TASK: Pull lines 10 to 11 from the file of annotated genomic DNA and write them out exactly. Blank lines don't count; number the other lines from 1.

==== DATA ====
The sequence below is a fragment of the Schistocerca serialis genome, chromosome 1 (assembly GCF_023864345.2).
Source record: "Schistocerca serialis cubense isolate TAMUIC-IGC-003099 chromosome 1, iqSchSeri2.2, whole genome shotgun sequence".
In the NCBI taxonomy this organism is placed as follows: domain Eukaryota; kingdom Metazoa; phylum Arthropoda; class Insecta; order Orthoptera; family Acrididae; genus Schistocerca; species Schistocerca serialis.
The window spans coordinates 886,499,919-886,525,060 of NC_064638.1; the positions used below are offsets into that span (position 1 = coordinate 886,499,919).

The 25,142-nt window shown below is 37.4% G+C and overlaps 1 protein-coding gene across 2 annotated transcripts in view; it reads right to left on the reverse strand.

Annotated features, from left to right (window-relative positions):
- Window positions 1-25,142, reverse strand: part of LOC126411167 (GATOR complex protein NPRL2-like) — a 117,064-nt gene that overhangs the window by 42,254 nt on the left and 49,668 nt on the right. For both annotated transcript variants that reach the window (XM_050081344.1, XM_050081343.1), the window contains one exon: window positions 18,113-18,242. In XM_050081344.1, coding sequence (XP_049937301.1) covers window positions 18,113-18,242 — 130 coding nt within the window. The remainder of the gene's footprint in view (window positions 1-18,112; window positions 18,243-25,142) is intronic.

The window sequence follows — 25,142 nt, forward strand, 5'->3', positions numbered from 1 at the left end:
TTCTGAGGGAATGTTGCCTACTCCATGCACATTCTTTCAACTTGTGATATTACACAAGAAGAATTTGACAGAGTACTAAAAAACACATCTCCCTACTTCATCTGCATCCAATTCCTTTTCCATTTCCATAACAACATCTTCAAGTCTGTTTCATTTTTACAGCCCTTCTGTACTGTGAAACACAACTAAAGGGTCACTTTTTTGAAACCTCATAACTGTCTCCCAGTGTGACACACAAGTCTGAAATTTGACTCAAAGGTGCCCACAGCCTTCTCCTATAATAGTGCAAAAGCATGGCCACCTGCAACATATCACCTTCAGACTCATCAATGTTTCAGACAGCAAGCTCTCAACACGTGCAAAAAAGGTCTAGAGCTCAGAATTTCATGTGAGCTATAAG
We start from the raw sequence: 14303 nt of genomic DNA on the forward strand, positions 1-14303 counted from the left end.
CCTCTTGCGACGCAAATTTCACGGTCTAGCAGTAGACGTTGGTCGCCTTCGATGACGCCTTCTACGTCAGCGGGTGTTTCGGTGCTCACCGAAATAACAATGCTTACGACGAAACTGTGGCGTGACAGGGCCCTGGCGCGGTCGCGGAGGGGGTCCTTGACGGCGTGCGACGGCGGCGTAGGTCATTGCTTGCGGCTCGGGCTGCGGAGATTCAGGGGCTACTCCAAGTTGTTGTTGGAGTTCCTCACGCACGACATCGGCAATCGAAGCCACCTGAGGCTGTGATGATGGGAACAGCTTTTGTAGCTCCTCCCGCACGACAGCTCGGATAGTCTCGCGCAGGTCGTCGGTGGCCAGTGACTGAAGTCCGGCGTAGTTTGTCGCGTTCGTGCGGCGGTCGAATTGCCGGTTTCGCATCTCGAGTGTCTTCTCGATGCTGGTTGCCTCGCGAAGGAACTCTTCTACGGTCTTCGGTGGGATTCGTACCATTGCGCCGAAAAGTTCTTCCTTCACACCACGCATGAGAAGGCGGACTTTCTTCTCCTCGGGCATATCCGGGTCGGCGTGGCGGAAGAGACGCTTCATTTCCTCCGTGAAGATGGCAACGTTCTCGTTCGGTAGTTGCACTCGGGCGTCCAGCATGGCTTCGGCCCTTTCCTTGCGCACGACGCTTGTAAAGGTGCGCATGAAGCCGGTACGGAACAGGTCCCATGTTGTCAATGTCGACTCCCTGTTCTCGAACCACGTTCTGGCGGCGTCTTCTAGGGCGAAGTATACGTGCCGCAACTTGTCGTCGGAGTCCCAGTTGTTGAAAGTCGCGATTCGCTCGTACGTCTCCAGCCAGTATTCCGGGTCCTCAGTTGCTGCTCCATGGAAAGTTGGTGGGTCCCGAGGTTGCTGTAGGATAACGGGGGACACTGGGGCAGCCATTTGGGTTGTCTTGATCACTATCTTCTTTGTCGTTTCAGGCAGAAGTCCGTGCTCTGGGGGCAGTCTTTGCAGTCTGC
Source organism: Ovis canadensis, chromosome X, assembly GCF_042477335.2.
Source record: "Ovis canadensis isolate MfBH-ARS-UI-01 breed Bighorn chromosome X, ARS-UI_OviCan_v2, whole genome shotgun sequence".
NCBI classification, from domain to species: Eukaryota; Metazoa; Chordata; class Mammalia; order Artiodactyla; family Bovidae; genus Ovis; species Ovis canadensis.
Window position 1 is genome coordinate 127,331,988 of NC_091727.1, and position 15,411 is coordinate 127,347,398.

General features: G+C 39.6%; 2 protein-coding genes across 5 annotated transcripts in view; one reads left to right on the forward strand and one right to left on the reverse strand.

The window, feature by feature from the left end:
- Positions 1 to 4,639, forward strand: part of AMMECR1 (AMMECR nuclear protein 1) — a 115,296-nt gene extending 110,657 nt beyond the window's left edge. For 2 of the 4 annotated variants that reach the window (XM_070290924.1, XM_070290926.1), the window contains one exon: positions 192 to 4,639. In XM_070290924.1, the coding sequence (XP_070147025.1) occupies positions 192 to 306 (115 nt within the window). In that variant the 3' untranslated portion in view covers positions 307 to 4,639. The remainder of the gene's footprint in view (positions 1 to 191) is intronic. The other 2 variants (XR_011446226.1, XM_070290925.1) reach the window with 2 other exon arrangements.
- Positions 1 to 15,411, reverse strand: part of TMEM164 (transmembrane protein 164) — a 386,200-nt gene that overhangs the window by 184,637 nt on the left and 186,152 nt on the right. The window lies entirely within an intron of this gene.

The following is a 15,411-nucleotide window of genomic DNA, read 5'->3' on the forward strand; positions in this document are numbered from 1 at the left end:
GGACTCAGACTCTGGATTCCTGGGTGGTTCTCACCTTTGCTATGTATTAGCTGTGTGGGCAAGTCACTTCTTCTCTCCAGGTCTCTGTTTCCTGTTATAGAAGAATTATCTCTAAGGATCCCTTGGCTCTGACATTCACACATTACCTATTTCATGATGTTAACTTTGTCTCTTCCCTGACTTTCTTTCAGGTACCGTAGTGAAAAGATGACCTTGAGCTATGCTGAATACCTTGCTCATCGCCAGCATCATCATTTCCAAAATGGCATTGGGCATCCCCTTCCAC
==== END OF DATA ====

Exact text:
We start from the raw sequence: 14303 nt of genomic DNA on the forward strand, positions 1-14303 counted from the left end.
CCTCTTGCGACGCAAATTTCACGGTCTAGCAGTAGACGTTGGTCGCCTTCGATGACGCCTTCTACGTCAGCGGGTGTTTCGGTGCTCACCGAAATAACAATGCTTACGACGAAACTGTGGCGTGACAGGGCCCTGGCGCGGTCGCGGAGGGGGTCCTTGACGGCGTGCGACGGCGGCGTAGGTCATTGCTTGCGGCTCGGGCTGCGGAGATTCAGGGGCTACTCCAAGTTGTTGTTGGAGTTCCTCACGCACGACATCGGCAATCGAAGCCACCTGAGGCTGTGATGATGGGAACAGCTTTTGTAGCTCCTCCCGCACGACAGCTCGGATAGTCTCGCGCAGGTCGTCGGTGGCCAGTGACTGAAGTCCGGCGTAGTTTGTCGCGTTCGTGCGGCGGTCGAATTGCCGGTTTCGCATCTCGAGTGTCTTCTCGATGCTGGTTGCCTCGCGAAGGAACTCTTCTACGGTCTTCGGTGGGATTCGTACCATTGCGCCGAAAAGTTCTTCCTTCACACCACGCATGAGAAGGCGGACTTTCTTCTCCTCGGGCATATCCGGGTCGGCGTGGCGGAAGAGACGCTTCATTTCCTCCGTGAAGATGGCAACGTTCTCGTTCGGTAGTTGCACTCGGGCGTCCAGCATGGCTTCGGCCCTTTCCTTGCGCACGACGCTTGTAAAGGTGCGCATGAAGCCGGTACGGAACAGGTCCCATGTTGTCAATGTCGACTCCCTGTTCTCGAACCACGTTCTGGCGGCGTCTTCTAGGGCGAAGTATACGTGCCGCAACTTGTCGTCGGAGTCCCAGTTGTTGAAAGTCGCGATTCGCTCGTACGTCTCCAGCCAGTATTCCGGGTCCTCAGTTGCTGCTCCATGGAAAGTTGGTGGGTCCCGAGGTTGCTGTAGGATAACGGGGGACACTGGGGCAGCCATTTGGGTTGTCTTGATCACTATCTTCTTTGTCGTTTCAGGCAGAAGTCCGTGCTCTGGGGGCAGTCTTTGCAGTCTGC